The tinkling of plates and glasses descends on the Felix as officer in charge Susan Salicanan’s staff reestablishes its presence with quiet efficiency, arranging the cutlery on our table and glasses filled with their house green tea. It begins with the Arata—a fresh bed of salad greens, with a generous helping of fresh orange slices, pomelo, strawberries, grapes and candied walnuts, serving as a luscious bed for the prawn and scallop, individually breaded in panko. A citrus vinaigrette provides some acidity, and as the tastes and flavors meld in our mouths, a heady mix of sweet, sour and the mild bitterness of the lettuce, we know that Felix will not disappoint.
It is at this point that Chef Patron and erstwhile owner Florabel Co-Yatco traipses in, in time for the GenSan to make its presence known. “It’s really a collection of my own personal experience from my travels because I love to travel,” she explains. This dish takes us south of the Philippines to General Santos City (hence the name), the tuna capital of the country, and is a play on the traditional manner of eating fish au naturel, cut into cubes and mixed with finely chopped scallions, ginger, the small flakes from tempura batter dropped into hot oil and blended with a mild wasabi mayonnaise, just giving off a hint of the popular radish. “I also like certain tasted and I show it in my food” she explains. However traditional the entrée may seem, there is this one bit of difference that sets it apart; it’s a light sprinkle of Japanese spice more often seen on a ramen table that is a mix of chili peppers, orange peel some sesame seeds and the veritable essence of Japanese flavor, seaweed. This is what provides the “bite” in the dish which serves to cleanse the taste buds and allow the fresh fish to shine through.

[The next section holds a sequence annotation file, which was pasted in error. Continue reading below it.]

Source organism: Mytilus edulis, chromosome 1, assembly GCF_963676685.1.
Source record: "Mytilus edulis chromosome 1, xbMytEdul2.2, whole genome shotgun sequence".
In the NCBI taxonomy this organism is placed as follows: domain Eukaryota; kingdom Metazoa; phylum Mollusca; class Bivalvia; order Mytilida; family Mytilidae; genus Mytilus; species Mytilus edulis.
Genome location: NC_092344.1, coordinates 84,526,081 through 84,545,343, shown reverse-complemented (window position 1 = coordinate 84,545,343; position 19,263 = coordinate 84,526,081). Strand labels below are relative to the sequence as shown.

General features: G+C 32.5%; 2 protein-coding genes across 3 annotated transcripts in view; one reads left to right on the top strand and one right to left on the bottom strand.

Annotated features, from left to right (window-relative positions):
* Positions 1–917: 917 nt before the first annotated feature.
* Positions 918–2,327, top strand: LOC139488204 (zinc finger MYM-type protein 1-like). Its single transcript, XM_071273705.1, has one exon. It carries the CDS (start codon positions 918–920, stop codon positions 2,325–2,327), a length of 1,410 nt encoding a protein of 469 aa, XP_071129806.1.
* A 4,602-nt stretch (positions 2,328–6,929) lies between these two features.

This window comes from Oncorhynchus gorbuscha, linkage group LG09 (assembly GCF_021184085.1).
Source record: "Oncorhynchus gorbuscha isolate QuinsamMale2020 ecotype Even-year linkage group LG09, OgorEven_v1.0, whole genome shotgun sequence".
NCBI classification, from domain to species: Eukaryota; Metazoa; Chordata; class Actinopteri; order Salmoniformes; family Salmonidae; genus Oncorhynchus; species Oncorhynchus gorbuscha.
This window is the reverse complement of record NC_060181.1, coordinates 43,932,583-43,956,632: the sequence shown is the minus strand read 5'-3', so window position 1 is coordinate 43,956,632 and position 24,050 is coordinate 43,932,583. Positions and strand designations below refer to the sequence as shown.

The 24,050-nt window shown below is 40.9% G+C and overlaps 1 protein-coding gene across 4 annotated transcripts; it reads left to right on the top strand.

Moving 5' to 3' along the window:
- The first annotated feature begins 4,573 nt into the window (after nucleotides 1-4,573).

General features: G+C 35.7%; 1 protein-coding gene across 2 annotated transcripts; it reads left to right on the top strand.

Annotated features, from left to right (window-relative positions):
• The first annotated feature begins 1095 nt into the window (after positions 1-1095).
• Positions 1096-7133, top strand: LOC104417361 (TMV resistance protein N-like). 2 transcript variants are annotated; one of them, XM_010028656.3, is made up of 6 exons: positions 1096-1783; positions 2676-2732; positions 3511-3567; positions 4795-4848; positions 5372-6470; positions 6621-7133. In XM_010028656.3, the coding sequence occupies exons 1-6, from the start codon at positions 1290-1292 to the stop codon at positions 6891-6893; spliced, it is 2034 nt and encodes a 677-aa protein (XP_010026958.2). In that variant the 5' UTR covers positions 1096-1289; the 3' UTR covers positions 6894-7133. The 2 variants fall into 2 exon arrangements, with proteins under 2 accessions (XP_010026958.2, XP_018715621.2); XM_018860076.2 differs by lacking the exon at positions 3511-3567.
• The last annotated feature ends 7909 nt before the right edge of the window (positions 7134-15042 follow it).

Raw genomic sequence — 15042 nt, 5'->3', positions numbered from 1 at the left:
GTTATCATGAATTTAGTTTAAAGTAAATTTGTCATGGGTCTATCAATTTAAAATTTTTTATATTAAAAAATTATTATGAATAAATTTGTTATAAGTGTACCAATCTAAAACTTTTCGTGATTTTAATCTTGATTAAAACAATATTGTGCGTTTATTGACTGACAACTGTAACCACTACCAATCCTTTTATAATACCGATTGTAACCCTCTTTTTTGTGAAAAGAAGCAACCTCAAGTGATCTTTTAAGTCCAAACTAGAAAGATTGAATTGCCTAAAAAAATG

Chef Florabel has never had any formal training in the culinary arts, but as we talk through the parade of dishes laid out before us, we find that she speaks about this restaurant with a passion that can only be found in the hearts of the owners. “Put some of the bagoong (fermented shrimp paste),” she encourages us about the Prawns Kare-Kare referred to in the menu as the San Fernando. It’s these little inflections that reflect the length and breadth of her experience that gives her bragging rights to the success of her restaurant chains.
From among the different properties that she owns and manages, the Felix is named after the father of the family, because this is obviously what their family food was like. Apprenticing at some of the finest restaurants was her opening to the expression of her culinary craving. From the kitchens of Le Souffle to the food outlets of Glenda Baretto and Jessie Sincioco, she refined her expression and her passion. The entrepreneur in her gave birth to Florabel’s, then Crisostomo, until it just blossomed into a profusion of different restaurants, themed with different persuasions of cuisine resulting in a mix of different worlds from the view of Chef Florabel.